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Revista Brasileira de Terapia Intensiva
Print version ISSN 0103-507XOn-line version ISSN 1982-4335
GAZONI, Fernanda Martins et al. Cardiovascular complications related to cocaine use: case report. Rev. bras. ter. intensiva [online]. 2006, vol.18, n.4, pp.427-432. ISSN 0103-507X. http://dx.doi.org/10.1590/S0103-507X2006000400019.
BACKGROUND AND OBJECTIVES: Cocaine is the most commonly used illicit drug and its acute and chronic effects are related to a variety of physiological changes, mainly in the cardiovascular system. This study is a case report of a patient with cardiomyopathy related to cocaine use. CASE REPORT: A 19 year old men, who has been using cocaine and crack since 15 years old, was admitted to the emergency department (ED) in February 2006 with progressive dyspnea during minimal efforts and bloody expectoration. During the physical exam it was observed legs edema, jugular stasis and dyspnea at rest. The echocardiogram demonstrated left ventricular hypocinesia, a 17 mm ventricular thrombus and a 12% ejection fraction. A bleeding from the left upper lobe was identified during a pulmonary bronchoscopy which was treated with arterial embolization. After 48h of the procedure, the patient was asymptomatic and an antithrombotic treatment with warfarin and enoxaparin was started. No obstruction was found at the cineangiography and the patient was discharged after clinical improvement. The patient was admitted again to the intensive care unit in July with intense chest pain and dyspnea at rest. A new cineangiography was performed and it was observed occlusion in the anterior descendent coronary artery. CONCLUSIONS: The cocaine acute effects are commonly seen at the ED but the chronic effects, as the cardiovascular manifestations, can take longer to be correlated as a side effect of cocaine use. Its prolonged use is related to left ventricular systolic dysfunction due to hypertrophy or myocardial dilation, atherosclerosis, arrhythmias, myocyte apoptosis and sympathetic damage.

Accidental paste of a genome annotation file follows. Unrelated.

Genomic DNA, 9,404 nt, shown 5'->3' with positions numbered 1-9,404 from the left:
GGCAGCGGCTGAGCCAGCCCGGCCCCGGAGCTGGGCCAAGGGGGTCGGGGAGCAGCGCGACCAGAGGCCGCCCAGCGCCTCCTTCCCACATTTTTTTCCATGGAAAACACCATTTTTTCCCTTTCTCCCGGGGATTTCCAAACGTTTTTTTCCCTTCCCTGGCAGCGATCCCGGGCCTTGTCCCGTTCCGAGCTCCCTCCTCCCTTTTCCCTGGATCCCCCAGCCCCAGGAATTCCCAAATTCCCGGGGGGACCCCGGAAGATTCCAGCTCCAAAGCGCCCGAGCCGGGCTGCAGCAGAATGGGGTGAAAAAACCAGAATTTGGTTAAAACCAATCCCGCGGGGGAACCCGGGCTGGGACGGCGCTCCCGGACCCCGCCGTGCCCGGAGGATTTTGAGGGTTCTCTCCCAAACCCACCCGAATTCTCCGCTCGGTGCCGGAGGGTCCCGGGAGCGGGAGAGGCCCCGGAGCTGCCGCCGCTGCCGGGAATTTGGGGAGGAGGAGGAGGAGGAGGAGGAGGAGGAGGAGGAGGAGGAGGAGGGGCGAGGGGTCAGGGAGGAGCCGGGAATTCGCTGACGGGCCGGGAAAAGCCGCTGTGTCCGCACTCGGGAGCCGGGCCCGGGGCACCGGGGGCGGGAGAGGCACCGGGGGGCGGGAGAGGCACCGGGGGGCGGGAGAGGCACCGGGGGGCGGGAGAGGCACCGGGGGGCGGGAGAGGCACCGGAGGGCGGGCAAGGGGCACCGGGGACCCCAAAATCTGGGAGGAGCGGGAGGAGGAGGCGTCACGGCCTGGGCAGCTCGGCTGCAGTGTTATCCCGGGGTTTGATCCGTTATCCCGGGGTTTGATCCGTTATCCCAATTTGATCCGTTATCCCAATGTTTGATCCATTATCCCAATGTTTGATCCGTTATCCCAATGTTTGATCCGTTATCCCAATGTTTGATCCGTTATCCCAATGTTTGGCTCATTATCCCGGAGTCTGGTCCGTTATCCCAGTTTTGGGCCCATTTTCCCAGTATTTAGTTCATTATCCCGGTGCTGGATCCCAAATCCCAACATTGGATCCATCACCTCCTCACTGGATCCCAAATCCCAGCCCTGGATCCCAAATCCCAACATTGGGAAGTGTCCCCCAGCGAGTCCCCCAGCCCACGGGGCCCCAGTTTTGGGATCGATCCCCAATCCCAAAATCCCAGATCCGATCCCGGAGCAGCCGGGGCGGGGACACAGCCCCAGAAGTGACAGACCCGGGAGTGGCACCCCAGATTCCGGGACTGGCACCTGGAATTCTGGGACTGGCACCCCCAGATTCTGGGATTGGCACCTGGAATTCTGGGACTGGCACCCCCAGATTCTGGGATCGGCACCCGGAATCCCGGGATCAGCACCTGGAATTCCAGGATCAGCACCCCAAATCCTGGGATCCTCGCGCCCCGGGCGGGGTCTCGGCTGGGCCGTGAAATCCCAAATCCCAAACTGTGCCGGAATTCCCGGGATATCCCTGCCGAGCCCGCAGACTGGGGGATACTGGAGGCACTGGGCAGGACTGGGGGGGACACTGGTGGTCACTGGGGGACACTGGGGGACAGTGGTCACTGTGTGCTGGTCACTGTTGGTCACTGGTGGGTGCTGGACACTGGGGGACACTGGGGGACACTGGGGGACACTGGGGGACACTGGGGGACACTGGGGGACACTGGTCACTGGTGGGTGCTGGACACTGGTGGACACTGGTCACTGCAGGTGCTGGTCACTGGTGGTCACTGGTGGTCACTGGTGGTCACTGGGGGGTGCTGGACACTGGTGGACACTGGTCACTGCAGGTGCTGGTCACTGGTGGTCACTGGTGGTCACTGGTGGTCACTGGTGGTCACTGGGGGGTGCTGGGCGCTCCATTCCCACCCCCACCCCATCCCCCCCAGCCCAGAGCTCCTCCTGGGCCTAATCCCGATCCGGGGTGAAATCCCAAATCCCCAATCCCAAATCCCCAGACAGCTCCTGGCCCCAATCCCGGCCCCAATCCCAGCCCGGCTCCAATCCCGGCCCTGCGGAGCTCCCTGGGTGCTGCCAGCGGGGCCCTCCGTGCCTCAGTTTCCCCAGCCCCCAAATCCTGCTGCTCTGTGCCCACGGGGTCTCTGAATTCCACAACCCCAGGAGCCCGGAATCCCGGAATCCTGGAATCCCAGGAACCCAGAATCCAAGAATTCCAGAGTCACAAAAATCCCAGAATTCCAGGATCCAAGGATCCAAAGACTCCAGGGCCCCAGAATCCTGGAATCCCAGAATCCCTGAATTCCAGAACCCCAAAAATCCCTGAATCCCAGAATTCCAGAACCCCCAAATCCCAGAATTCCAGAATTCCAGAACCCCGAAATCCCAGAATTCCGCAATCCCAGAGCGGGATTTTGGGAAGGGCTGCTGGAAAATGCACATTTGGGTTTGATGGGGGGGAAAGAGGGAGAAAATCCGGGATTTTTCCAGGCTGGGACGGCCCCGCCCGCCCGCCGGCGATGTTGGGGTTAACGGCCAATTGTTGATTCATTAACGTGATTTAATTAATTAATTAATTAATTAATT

Keywords : cocaine; cardiovascular disease; pulmonary disease.